Gender inequality in the classroom can hurt both male and female students. Messages that reinforce gender stereotypes (for instance, boys are better at science and math) can discourage children from certain topics and limit their ability to reach their full potential. By balancing content, activities and teaching approaches to prevent gender bias and encourage individuality, teachers can give kindergarten students greater opportunity to develop their talent and abilities.
Activities that use nontraditional gender role models can help fight gender stereotypes and teach children the myriad choices available to them. A teacher can bring professionals to the classroom who are working in nontypical gender jobs, to talk about their work. Girls often lack appropriate role models in the sciences and engineering, and therefore may lose interest in these occupations. Bringing female professional scientists to the classroom will break the stereotype and teach children that girls can be just as skilled at science and math as boys.
Boys can sometimes fill stereotypical roles of leaders and speak out more in classroom settings, while girls may shy away from active participation. Girls should be encouraged to participate actively, particularly in games or activities that involve science and math (such as counting games). One way to do this is to use groups that are single-sex. While this may seem to promote divisiveness, girls in groups are less likely to speak up or take leadership roles if there is an assertive boy in the group. Using same-gender groups can give girls more of a say.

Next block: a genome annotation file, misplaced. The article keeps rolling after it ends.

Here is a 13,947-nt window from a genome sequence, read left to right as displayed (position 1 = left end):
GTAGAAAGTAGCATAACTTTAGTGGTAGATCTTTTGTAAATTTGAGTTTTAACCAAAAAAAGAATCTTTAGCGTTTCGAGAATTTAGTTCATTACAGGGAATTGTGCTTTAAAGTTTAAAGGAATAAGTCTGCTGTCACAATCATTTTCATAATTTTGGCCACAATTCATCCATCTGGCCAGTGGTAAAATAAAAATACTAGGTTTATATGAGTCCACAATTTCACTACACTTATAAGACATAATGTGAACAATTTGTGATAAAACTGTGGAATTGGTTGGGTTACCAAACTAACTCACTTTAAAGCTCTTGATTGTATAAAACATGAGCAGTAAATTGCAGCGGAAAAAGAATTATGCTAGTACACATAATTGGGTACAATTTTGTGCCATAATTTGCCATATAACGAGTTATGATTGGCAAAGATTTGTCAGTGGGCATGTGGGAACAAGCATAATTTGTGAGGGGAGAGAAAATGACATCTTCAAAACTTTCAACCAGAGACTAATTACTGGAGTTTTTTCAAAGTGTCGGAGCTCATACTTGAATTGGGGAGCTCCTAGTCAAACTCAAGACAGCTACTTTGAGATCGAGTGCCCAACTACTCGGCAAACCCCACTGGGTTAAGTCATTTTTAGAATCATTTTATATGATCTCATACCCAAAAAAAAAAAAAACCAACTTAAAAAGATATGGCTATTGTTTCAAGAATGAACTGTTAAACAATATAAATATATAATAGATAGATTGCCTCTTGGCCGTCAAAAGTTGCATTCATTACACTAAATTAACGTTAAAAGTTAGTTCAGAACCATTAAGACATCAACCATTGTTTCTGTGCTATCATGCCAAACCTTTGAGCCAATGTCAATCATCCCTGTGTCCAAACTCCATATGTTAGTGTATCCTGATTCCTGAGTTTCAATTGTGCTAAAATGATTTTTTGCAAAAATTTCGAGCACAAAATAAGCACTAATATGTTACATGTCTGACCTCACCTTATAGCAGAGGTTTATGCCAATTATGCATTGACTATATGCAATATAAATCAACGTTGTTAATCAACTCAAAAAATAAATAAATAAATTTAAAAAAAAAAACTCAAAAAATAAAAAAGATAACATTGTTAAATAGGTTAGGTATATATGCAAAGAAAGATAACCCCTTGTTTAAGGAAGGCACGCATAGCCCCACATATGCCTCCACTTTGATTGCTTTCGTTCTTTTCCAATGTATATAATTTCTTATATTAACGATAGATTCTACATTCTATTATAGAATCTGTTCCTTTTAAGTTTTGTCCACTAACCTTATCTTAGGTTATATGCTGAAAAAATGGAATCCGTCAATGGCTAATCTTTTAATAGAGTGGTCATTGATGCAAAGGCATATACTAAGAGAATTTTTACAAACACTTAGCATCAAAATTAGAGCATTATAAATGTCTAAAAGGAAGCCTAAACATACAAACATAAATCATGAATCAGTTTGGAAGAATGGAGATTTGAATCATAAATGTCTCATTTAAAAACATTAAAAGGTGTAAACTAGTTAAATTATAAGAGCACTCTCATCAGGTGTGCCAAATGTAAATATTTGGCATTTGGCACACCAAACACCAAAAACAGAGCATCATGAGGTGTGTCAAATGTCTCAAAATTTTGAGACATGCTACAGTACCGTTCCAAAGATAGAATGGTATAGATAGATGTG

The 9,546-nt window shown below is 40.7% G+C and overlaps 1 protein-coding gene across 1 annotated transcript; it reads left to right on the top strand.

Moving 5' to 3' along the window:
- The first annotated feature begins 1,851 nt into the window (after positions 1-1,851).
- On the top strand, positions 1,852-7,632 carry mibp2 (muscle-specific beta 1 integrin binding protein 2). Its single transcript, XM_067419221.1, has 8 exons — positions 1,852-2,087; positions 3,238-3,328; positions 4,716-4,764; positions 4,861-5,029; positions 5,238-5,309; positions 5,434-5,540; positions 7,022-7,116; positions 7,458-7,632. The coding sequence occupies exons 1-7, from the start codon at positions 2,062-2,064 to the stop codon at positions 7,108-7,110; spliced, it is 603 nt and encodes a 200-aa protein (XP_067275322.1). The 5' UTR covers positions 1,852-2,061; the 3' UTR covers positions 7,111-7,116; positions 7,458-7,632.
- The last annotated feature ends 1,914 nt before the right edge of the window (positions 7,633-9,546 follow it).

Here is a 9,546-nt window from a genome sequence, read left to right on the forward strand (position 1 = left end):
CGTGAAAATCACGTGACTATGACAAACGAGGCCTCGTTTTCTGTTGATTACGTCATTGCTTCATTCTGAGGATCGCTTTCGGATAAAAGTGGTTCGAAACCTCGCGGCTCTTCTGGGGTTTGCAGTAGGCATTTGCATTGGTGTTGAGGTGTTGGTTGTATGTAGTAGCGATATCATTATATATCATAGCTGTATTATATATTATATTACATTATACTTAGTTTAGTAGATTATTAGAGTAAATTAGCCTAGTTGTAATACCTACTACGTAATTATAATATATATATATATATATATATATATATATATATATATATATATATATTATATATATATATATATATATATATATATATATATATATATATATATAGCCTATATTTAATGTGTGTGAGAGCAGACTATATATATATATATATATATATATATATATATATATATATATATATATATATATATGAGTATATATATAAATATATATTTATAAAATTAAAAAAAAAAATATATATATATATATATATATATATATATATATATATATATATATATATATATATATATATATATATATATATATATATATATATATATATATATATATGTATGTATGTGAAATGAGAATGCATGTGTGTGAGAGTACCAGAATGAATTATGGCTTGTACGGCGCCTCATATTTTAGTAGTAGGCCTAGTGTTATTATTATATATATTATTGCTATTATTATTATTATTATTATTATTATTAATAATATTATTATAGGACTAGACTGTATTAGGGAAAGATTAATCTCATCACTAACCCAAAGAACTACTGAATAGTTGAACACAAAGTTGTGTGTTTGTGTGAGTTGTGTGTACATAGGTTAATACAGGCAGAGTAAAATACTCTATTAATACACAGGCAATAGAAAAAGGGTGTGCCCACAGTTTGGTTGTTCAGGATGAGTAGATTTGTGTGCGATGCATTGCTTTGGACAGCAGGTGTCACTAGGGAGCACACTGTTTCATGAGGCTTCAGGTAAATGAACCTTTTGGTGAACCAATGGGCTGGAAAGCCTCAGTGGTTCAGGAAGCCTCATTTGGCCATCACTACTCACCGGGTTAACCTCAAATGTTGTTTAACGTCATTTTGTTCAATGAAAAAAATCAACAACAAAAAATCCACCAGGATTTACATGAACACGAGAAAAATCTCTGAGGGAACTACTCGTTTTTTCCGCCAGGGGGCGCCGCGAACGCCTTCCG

Teachers can encourage leadership in both genders, by doling out leadership responsibilities equally. This can take the form of who "leads" student lines, or who helps the teacher to set up.
Teachers can use books that represent females and males in nontraditional gender roles and talk about these roles with the students. Books should include both male and female protagonists. When books or course content arises that follow or reinforce stereotypes, this can be pointed out. Open discussions with students about these stereotypes can help to discourage this way of thinking and empower students to question them.
Curriculum can be built to reflect strong female characters from history as well as men who excelled in nontraditional male roles.
Teachers can use playtime to enforce gender equity. Supplying toys that fight gender stereotypes is one way to do this. This may include having both male and female dolls; female dolls or puppets that work at traditional male roles (such as firefighters) and male dolls or puppets that work in traditionally female careers (such as nurses or librarians).
When students show a particular interest or ability in an activity, this should be encouraged regardless of gender. For instance, if girls show an interest in football or hockey, they can be given books or movies on the subject or encouraged to join groups to pursue the sport. Similarly, boys should not be discouraged form playing with dolls or cooking.